My husband recently spent hours researching his family tree. He discovered ancestors’ birthplaces, previously unknown relatives, and even pictures that served to assure that Cousin Fred and Great Uncle Matthew were definitely related: “they have the same ears!”
Several years ago I was able to contact family members I never knew existed. In addition to the sharing of stories, I discovered that many males in the family in former generations had fallen victim to the same serious disease. There were too many occurrences to ignore as mere coincidence; heredity was definitely playing a part. While there is nothing I can do to eradicate this tendency, I and my current family can do everything possible to change our diets and otherwise lead healthy lives.
How different is God’s “family tree.” When an individual receives Christ as personal Savior, “the old has gone, the new has come.” There are residual effects from the old family, but through grace-filled adoption and the process of the Holy Spirit’s transforming work, we have new life. In essence we have received new spiritual “genes.” We even increasingly resemble our Father God and Brother Christ!
“The great marvel of Jesus Christ’s salvation is that He alters heredity.” (Oswald Chambers)
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I expressed amazement and confessed that my prayers were short and formal. He invited (dared?) me to meet him for prayer. I did the next day. We knelt on the concrete floor of our small church auditorium and began to talk to God. Change that. I talked; he cried, wailed, begged, cajoled, and pleaded. He pounded his fists on the floor, shook a fist toward heaven, confessed, and re confessed every sin. He recited every promise in the Bible as if God needed a reminder. He prayed like Moses.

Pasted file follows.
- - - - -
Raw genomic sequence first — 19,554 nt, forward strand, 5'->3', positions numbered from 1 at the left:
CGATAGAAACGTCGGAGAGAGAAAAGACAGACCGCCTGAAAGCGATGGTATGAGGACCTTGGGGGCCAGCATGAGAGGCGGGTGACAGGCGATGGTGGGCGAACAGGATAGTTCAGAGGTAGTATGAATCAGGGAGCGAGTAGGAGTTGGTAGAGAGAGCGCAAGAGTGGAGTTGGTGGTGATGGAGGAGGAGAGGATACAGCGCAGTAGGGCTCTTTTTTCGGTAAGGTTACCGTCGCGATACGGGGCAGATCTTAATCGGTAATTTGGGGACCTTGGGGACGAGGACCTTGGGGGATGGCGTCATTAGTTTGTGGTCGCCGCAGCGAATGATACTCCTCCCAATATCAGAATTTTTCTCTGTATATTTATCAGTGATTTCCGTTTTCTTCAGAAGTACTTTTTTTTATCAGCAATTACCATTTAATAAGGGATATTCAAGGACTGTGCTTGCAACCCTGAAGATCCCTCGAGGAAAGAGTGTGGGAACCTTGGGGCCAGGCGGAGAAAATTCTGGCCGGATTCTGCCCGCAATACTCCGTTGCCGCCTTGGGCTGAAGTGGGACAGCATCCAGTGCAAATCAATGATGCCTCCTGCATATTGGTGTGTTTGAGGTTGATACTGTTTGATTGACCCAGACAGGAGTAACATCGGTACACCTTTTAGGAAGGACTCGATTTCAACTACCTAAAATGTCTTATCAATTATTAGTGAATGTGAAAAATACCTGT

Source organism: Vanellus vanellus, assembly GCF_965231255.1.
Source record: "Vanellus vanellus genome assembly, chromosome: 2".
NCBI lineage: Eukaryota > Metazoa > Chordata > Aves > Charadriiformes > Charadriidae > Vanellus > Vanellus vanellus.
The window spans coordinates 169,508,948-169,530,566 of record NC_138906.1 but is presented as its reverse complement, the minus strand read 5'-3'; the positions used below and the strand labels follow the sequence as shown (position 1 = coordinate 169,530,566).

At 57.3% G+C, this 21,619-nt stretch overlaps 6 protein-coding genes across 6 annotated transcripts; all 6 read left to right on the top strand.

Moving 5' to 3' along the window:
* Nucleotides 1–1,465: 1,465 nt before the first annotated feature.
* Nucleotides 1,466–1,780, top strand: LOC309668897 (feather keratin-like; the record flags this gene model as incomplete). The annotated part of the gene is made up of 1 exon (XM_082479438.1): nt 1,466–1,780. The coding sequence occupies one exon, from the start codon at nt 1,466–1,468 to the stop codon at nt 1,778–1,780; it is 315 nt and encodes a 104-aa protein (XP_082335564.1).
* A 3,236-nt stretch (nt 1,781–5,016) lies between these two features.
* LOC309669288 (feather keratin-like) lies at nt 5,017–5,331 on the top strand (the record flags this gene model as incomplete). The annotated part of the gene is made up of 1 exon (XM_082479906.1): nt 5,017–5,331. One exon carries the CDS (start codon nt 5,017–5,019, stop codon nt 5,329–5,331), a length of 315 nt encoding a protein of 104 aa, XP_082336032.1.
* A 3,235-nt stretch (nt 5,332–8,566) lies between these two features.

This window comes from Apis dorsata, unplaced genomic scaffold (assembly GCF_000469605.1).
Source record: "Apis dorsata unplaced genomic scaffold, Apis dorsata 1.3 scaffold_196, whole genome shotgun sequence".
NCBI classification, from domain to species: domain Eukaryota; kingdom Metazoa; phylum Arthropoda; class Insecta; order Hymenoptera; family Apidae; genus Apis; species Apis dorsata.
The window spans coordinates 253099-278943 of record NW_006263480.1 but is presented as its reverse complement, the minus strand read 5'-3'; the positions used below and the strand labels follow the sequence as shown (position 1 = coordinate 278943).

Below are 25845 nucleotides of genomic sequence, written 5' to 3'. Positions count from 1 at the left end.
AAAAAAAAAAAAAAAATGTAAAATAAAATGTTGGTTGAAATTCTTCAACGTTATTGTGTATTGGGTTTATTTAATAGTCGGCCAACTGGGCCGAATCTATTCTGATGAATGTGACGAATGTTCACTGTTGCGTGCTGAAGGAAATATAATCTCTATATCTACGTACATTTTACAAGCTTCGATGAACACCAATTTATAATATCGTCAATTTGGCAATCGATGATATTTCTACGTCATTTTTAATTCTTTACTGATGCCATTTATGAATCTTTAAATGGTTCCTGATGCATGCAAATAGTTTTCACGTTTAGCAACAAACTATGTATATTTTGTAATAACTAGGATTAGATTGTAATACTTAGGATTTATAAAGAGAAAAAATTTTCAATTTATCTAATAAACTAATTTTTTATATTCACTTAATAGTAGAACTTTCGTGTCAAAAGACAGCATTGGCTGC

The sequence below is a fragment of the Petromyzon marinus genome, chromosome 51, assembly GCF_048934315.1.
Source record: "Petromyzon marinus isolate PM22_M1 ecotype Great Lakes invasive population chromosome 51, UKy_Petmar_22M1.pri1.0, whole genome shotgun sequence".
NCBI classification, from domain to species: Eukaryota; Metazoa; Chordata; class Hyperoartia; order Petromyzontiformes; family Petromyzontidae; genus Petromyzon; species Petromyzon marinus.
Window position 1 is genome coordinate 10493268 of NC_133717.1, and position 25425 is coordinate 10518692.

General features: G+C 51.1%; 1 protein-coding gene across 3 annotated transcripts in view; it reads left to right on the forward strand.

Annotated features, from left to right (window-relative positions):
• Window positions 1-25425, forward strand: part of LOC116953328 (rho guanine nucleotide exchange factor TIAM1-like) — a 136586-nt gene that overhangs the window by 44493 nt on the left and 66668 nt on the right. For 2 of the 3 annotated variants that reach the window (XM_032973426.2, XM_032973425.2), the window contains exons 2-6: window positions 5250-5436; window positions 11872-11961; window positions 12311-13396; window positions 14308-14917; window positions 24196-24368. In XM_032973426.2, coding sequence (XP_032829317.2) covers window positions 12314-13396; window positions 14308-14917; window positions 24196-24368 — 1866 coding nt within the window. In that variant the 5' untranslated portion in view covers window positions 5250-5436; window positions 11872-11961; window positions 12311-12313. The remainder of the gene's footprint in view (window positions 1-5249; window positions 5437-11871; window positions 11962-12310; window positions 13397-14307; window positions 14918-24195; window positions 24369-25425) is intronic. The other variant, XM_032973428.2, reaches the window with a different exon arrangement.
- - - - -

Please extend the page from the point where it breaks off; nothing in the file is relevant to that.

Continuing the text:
When God determined to destroy the Israelites for their golden calf stunt, “Moses begged the Lord his God and said, ‘Lord, don’t let your anger destroy your people, whom you brought out of Egypt with your great power and strength. Don’t let the people of Egypt say, “The Lord brought the Israelites out of Egypt for an evil purpose.” . . . Remember the men who served you—Abraham, Isaac, and Israel. You promised with an oath to them’” (Exodus 32:11–13 NCV).
Moses on Mount Sinai is not calm and quiet, with folded hands and a serene expression. He’s on his face one minute, in God’s the next. He’s on his knees, pointing his finger, lifting his hands. Shedding tears. Shredding his cloak. Wrestling like Jacob at Jabbok for the lives of his people. And God heard him! “So the Lord changed his mind and did not destroy the people as he had said he might” (v.14 NCV).
Our passionate prayers move the heart of God. “The effective, fervent prayer of a righteous man avails much” (James 5:16). Prayer does not change God’s nature; who he is will never be altered. Prayer does, however, impact the flow of history. God has wired his world for power, but he calls on us to flip the switch.